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Ideal Size Albergue ?

Discussion in 'Albergues - Hostels' started by BROWNCOUNTYBOB, Sep 3, 2015.

  1. BROWNCOUNTYBOB

    BROWNCOUNTYBOB Well-Known Member

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    Looking at the listing of Albergues along the Camino Frances in terms of number of beds, I notice that there is a large variety. There are several large albergues that can host well above 100 pilgrims, while some of the smaller Albergues host less than 10. I wonder if there is an ideal size albergue in terms of comfort and facilities. Intuitively, I'm wondering if a smaller albergue that has 15 beds or less is better than a large albergue that has 50 to 100 beds? My assumption may be faulty in that a smaller albergue might have fewer showers and bathrooms as a ratio to number of beds. I'm less concerned whether small / large albergues have kitchen facilities, since my wife and I plan to dine at local bars / restaurants most evenings. I'm thinking a smaller, private albergue might be better even if it costs a few euros more. Thanks for comments / opinions. Bob
     
  2. Cornelius

    Cornelius Member

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    Difficult question, Bob. One small albergue I stayed in (12 beds) was extremely cramped, the showers were dodgy, the fire regulations flaky, etc etc... BUT, the hospitalera's welcome was immense, the hospitality was awesome, the atmosphere ('crack') among the pilgrims was outstanding and our stay was rounded off by a donativo breakfast at which the table groaned under all the goodies on offer, ranging from home-baked bread to home-laid boiled eggs and 10 different kinds of tea. Another hostel, of similar size, was well equipped and had all the facilities one might desire but was impersonal and cold (in every sense). There, we felt as if we were being 'processed' through the system and it was all a bit too much trouble for our hosts. I really don't think size is a good guide in this...
     
  3. BROWNCOUNTYBOB

    BROWNCOUNTYBOB Well-Known Member

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    Thanks, Cornelius. Maybe we'll consider "average size" albergues with 15 to 20 beds. I'm also reading the thread regarding favorite and not so favorite albergues. Good stories and I'm marking notes in my John Brierley guide. Bob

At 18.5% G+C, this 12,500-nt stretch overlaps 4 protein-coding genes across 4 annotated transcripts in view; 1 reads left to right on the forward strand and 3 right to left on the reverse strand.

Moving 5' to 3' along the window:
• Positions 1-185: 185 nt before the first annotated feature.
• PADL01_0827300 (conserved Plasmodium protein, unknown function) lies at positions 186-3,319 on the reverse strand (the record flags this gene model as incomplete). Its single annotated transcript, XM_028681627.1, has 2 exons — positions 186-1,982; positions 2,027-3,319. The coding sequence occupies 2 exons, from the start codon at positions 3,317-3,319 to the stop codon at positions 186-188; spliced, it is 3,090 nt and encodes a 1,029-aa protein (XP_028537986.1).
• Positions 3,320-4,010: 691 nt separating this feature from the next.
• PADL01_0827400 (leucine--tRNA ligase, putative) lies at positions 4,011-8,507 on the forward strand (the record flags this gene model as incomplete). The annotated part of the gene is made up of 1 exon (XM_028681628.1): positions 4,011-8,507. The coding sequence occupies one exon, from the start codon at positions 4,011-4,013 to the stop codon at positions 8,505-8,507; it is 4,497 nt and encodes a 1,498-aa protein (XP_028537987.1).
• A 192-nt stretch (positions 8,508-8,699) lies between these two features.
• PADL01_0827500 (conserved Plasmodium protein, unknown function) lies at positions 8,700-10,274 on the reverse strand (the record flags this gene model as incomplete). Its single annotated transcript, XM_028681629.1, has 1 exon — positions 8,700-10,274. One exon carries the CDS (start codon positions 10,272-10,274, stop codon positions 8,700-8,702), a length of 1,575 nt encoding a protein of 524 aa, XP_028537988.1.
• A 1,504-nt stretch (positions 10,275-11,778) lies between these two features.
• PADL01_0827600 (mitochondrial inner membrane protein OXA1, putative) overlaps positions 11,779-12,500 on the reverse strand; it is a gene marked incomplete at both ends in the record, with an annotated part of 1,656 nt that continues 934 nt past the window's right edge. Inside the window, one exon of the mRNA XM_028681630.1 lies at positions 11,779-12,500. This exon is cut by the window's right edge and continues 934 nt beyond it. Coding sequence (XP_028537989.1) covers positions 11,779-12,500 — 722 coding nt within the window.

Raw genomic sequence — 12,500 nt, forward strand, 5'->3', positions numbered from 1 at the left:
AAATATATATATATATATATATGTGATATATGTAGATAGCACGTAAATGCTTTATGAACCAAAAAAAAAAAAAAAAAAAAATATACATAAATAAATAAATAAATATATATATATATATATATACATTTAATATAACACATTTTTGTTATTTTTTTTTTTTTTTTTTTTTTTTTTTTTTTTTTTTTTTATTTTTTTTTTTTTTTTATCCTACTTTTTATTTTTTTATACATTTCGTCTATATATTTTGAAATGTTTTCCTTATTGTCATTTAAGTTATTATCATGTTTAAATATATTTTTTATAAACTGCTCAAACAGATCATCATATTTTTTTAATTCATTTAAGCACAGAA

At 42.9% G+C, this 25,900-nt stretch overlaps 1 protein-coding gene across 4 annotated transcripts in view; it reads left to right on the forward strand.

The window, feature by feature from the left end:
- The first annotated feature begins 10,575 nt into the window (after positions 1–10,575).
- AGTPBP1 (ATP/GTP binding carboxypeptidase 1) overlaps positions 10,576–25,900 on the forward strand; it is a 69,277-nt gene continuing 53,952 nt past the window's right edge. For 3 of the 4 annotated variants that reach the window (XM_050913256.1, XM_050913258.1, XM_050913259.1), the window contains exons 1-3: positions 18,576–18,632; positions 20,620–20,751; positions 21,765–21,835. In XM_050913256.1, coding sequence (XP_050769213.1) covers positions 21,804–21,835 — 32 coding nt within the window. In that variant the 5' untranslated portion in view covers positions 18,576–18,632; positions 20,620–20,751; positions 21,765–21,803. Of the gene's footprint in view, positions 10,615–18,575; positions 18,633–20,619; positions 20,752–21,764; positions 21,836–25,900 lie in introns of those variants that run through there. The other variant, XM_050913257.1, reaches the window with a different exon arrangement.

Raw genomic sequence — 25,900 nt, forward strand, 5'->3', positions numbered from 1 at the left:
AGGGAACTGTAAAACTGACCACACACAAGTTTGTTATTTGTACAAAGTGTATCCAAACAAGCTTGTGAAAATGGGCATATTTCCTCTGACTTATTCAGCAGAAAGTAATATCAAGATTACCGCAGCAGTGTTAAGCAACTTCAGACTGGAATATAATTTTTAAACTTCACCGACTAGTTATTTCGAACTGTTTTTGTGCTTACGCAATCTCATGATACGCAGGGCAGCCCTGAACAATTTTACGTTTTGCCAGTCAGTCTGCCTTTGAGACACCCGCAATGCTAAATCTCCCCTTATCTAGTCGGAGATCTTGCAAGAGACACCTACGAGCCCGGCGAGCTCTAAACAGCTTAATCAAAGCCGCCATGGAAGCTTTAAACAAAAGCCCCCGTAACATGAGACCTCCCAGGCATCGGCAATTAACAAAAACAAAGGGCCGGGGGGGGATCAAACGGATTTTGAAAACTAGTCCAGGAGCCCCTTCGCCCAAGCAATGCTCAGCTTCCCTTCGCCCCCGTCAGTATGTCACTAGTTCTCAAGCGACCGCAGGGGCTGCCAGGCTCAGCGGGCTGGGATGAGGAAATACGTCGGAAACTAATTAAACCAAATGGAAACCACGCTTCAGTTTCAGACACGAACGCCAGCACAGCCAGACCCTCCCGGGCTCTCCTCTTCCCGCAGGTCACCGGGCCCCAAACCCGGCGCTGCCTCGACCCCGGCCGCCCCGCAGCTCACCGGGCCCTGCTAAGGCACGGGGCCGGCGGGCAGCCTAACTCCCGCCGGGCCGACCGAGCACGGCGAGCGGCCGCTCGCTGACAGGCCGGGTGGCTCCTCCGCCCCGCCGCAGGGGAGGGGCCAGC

4. Leslie

    Leslie Administrator

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    I have a preference for smaller albergues, and ones that are not at the end of common stages.

    I am more comfortable in small groups, but often there was not the choice in some place, for example Leon where I stayed in the youth hostel as it had private rooms and no curfew.

    All the guidebooks are written in stages and a lot of people tend to follow those. I think that is inhibiting and some of the best places I stayed in are not at the end of stages. The other problem with the stages, during the busy summer month, is that it create a rush for bed at the end of each section, not a fun way to be on the Camino.
     
  5. danvo

    danvo Super Moderator Staff Member

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    @BROWNCOUNTYBOB best albergue is where you stay with your camino family. Doesn't matter of its size...
     
  6. Followtheyellowarrows

    Followtheyellowarrows New Member

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    another thing to think of is not just total number of beds but also how many rooms they are divided into. Rooms of 6-10 are quite nice generally compared to rooms of 100 :) The brierley guide includes the number of rooms so you can get an idea ahead of time. In general I preferred smaller to medium sized albergues.
     
  7. fraluchi

    fraluchi 2007, 2008, 2009, 2010, 2011, 2012, 2013, 2015

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    The total number of beds is not necessarily significant. It's how the beds and hygienic facilities are distributed that count. Albergues do not happen to be "organized" by a "star" system. The www.redalberguessantiago.com lists albergues with their respective facilities. Parish and Private albergues, notwithstanding their varied facilities, have a different atmosphere compared to the Municipal ones.:eek:
    So check updated websites and comments on this Forum to find out about individual albergue facilities.:)
     
  8. Sarah JB

    Sarah JB New Member

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    I agree it's not the size of the hostel it's the number of beds per food and facilities. I was dreading staying at the large hostel in Roncesvalles, but my Camino buddies were all staying there, although 100 beds per room, they were divided in to bunks of four, the bathrooms were the best. Where as I once stayed at a small hostel with six beds per room and for three floors there was only one toilet and shower! I took my list of Albergue and book, but when I reached my destination I walked in had a look around and made my decision. I never experienced bed bugs, some of the hostels were very basic, but I was paying 5 euros.
     
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